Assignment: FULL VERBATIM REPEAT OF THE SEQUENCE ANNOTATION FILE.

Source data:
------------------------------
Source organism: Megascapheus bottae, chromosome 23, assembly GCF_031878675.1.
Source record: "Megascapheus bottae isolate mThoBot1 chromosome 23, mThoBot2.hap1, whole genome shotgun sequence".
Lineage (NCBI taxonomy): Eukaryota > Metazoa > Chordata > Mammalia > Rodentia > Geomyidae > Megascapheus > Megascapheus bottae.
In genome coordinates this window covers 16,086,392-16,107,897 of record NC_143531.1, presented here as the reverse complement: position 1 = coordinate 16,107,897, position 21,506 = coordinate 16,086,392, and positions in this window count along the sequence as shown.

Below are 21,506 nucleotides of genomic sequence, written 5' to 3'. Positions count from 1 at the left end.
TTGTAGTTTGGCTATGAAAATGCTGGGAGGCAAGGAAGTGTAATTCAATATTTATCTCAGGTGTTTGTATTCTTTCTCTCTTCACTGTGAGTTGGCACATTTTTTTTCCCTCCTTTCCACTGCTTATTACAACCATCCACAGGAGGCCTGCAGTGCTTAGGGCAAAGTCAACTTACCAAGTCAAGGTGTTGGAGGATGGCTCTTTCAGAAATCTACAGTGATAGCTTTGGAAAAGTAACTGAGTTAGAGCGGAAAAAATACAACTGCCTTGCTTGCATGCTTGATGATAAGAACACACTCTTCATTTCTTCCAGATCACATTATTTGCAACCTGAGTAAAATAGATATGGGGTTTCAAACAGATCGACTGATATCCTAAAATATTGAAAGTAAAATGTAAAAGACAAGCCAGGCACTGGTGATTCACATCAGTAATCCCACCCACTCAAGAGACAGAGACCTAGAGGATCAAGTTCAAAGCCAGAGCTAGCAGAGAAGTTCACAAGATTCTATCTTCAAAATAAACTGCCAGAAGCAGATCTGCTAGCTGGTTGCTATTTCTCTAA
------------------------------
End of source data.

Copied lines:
Source organism: Megascapheus bottae, chromosome 23, assembly GCF_031878675.1.
Source record: "Megascapheus bottae isolate mThoBot1 chromosome 23, mThoBot2.hap1, whole genome shotgun sequence".
Lineage (NCBI taxonomy): Eukaryota > Metazoa > Chordata > Mammalia > Rodentia > Geomyidae > Megascapheus > Megascapheus bottae.
In genome coordinates this window covers 16,086,392-16,107,897 of record NC_143531.1, presented here as the reverse complement: position 1 = coordinate 16,107,897, position 21,506 = coordinate 16,086,392, and positions in this window count along the sequence as shown.

Below are 21,506 nucleotides of genomic sequence, written 5' to 3'. Positions count from 1 at the left end.
TTGTAGTTTGGCTATGAAAATGCTGGGAGGCAAGGAAGTGTAATTCAATATTTATCTCAGGTGTTTGTATTCTTTCTCTCTTCACTGTGAGTTGGCACATTTTTTTTCCCTCCTTTCCACTGCTTATTACAACCATCCACAGGAGGCCTGCAGTGCTTAGGGCAAAGTCAACTTACCAAGTCAAGGTGTTGGAGGATGGCTCTTTCAGAAATCTACAGTGATAGCTTTGGAAAAGTAACTGAGTTAGAGCGGAAAAAATACAACTGCCTTGCTTGCATGCTTGATGATAAGAACACACTCTTCATTTCTTCCAGATCACATTATTTGCAACCTGAGTAAAATAGATATGGGGTTTCAAACAGATCGACTGATATCCTAAAATATTGAAAGTAAAATGTAAAAGACAAGCCAGGCACTGGTGATTCACATCAGTAATCCCACCCACTCAAGAGACAGAGACCTAGAGGATCAAGTTCAAAGCCAGAGCTAGCAGAGAAGTTCACAAGATTCTATCTTCAAAATAAACTGCCAGAAGCAGATCTGCTAGCTGGTTGCTATTTCTCTAA